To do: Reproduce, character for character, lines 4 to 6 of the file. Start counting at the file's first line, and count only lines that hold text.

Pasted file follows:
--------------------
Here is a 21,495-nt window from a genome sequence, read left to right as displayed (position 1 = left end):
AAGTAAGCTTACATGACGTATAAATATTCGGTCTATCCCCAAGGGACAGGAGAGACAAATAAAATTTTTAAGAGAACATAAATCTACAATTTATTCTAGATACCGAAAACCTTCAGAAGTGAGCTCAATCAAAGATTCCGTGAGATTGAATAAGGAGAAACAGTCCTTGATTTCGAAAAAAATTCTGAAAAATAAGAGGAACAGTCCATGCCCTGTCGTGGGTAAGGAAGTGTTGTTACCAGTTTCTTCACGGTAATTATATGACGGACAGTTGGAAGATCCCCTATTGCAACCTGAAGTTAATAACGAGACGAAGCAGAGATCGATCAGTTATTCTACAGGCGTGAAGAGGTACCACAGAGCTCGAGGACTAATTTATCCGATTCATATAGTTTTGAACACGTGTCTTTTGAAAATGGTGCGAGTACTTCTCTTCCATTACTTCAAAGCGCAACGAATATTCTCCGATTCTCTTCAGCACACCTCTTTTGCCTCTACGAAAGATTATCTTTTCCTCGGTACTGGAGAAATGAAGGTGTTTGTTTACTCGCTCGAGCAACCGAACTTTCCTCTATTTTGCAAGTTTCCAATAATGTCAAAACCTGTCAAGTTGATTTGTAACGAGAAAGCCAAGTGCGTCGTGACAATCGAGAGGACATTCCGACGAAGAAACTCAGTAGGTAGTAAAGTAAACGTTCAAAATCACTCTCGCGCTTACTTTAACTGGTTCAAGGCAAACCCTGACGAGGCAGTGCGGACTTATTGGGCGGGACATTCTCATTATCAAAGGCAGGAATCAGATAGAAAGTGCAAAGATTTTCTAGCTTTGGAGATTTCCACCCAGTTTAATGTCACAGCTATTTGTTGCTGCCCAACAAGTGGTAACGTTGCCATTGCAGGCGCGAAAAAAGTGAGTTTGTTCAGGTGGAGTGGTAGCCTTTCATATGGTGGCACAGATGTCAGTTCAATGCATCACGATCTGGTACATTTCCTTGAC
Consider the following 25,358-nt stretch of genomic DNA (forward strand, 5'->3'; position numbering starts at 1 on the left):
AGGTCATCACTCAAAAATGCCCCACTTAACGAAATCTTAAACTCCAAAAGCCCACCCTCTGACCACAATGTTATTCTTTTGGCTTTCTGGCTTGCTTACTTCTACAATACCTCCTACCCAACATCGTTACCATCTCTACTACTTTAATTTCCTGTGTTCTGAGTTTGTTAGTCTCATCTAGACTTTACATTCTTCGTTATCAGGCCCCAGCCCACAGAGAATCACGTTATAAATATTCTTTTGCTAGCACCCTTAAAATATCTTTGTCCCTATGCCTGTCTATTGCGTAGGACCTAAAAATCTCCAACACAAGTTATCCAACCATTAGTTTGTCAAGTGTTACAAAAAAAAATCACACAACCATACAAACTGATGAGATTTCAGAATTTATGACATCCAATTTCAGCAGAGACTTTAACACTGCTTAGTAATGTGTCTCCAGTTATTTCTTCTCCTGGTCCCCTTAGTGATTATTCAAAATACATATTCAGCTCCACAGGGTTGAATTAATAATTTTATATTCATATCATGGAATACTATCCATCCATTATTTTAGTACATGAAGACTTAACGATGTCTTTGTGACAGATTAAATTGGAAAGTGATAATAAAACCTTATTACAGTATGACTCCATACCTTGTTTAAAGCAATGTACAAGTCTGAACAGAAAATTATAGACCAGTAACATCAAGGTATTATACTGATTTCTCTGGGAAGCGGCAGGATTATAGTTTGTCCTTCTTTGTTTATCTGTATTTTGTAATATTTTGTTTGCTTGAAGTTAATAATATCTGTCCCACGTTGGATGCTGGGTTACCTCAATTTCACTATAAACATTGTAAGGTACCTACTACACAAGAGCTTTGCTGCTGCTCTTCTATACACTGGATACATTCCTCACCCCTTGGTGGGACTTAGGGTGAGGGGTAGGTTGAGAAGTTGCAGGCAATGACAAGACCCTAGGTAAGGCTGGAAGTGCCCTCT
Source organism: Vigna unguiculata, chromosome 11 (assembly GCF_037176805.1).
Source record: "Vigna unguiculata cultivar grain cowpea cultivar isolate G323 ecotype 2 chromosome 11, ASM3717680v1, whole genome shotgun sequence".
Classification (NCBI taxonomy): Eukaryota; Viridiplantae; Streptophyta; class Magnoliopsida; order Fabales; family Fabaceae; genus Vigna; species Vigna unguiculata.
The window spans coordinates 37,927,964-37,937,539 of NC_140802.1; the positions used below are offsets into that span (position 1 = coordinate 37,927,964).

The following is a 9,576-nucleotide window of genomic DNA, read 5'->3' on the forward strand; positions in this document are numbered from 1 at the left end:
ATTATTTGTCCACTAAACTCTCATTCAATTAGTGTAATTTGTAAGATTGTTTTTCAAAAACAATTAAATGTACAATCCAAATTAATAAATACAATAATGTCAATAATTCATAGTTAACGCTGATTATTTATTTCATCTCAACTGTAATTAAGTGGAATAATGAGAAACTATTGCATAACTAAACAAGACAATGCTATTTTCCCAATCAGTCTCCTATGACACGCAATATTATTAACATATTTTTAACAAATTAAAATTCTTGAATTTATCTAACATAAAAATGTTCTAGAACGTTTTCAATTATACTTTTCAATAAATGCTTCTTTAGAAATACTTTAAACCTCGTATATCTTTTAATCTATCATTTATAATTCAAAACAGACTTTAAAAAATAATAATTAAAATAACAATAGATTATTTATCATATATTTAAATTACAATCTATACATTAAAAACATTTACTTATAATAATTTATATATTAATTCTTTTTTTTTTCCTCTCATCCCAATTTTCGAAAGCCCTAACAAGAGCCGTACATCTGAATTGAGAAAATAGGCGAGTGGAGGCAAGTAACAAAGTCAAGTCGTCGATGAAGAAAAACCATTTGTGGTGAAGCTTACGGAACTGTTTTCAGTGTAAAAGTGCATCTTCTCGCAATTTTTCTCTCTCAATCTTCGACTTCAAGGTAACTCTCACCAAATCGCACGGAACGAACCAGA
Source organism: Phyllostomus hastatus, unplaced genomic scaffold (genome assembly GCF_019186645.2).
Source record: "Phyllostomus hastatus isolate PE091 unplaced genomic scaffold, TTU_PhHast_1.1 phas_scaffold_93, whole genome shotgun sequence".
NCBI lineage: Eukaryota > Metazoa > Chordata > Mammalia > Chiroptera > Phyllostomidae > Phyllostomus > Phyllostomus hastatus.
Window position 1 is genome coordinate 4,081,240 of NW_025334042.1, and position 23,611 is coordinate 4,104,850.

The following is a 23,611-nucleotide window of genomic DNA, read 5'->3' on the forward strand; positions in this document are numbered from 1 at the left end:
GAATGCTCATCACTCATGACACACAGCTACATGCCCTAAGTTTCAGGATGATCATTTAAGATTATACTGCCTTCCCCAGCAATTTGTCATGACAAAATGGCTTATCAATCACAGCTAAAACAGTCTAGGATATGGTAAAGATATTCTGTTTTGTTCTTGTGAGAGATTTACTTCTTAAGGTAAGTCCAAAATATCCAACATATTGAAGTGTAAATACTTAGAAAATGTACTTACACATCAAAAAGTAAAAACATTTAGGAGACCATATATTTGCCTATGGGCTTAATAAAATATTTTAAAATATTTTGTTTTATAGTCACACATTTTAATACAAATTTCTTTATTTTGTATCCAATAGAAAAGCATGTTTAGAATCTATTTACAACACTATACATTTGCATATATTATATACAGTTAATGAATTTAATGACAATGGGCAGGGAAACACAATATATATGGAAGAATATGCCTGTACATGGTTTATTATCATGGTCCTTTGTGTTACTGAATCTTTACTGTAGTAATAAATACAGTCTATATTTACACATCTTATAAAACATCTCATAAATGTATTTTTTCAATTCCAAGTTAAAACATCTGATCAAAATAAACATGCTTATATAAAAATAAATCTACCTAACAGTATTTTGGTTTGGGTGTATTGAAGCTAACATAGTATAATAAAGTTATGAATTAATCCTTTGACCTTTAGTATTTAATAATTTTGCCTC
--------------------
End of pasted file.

AGGTCATCACTCAAAAATGCCCCACTTAACGAAATCTTAAACTCCAAAAGCCCACCCTCTGACCACAATGTTATTCTTTTGGCTTTCTGGCTTGCTTACTTCTACAATACCTCCTACCCAACATCGTTACCATCTCTACTACTTTAATTTCCTGTGTTCTGAGTTTGTTAGTCTCATCTAGACTTTACATTCTTCGTTATCAGGCCCCAGCCCACAGAGAATCACGTTATAAATATTCTTTTGCTAGCACCCTTAAAATATCTTTGTCCCTATGCCTGTCTATTGCGTAGGACCTAAAAATCTCCAACACAAGTTATCCAACCATTAGTTTGTCAAGTGTTACAAAAAAAAATCACACAACCATACAAACTGATGAGATTTCAGAATTTATGACATCCAATTTCAGCAGAGACTTTAACACTGCTTAGTAATGTGTCTCCAGTTATTTCTTCTCCTGGTCCCCTTAGTGATTATTCAAAATACATATTCAGCTCCACAGGGTTGAATTAATAATTTTATATTCATATCATGGAATACTATCCATCCATTATTTTAGTACATGAAGACTTAACGATGTCTTTGTGACAGATTAAATTGGAAAGTGATAATAAAACCTTATTACAGTATGACTCCATACCTTGTTTAAAGCAATGTACAAGTCTGAACAGAAAATTATAGACCAGTAACATCAAGGTATTATACTGATTTCTCTGGGAAGCGGCAGGATTATAGTTTGTCCTTCTTTGTTTATCTGTATTTTGTAATATTTTGTTTGCTTGAAGTTAATAATATCTGTCCCACGTTGGATGCTGGGTTACCTCAATTTCACTATAAACATTGTAAGGTACCTACTACACAAGAGCTTTGCTGCTGCTCTTCTATACACTGGATACATTCCTCACCCCTTGGTGGGACTTAGGGTGAGGGGTAGGTTGAGAAGTTGCAGGCAATGACAAGACCCTAGGTAAGGCTGGAAGTGCCCTCT
Source organism: Vigna unguiculata, chromosome 11 (assembly GCF_037176805.1).
Source record: "Vigna unguiculata cultivar grain cowpea cultivar isolate G323 ecotype 2 chromosome 11, ASM3717680v1, whole genome shotgun sequence".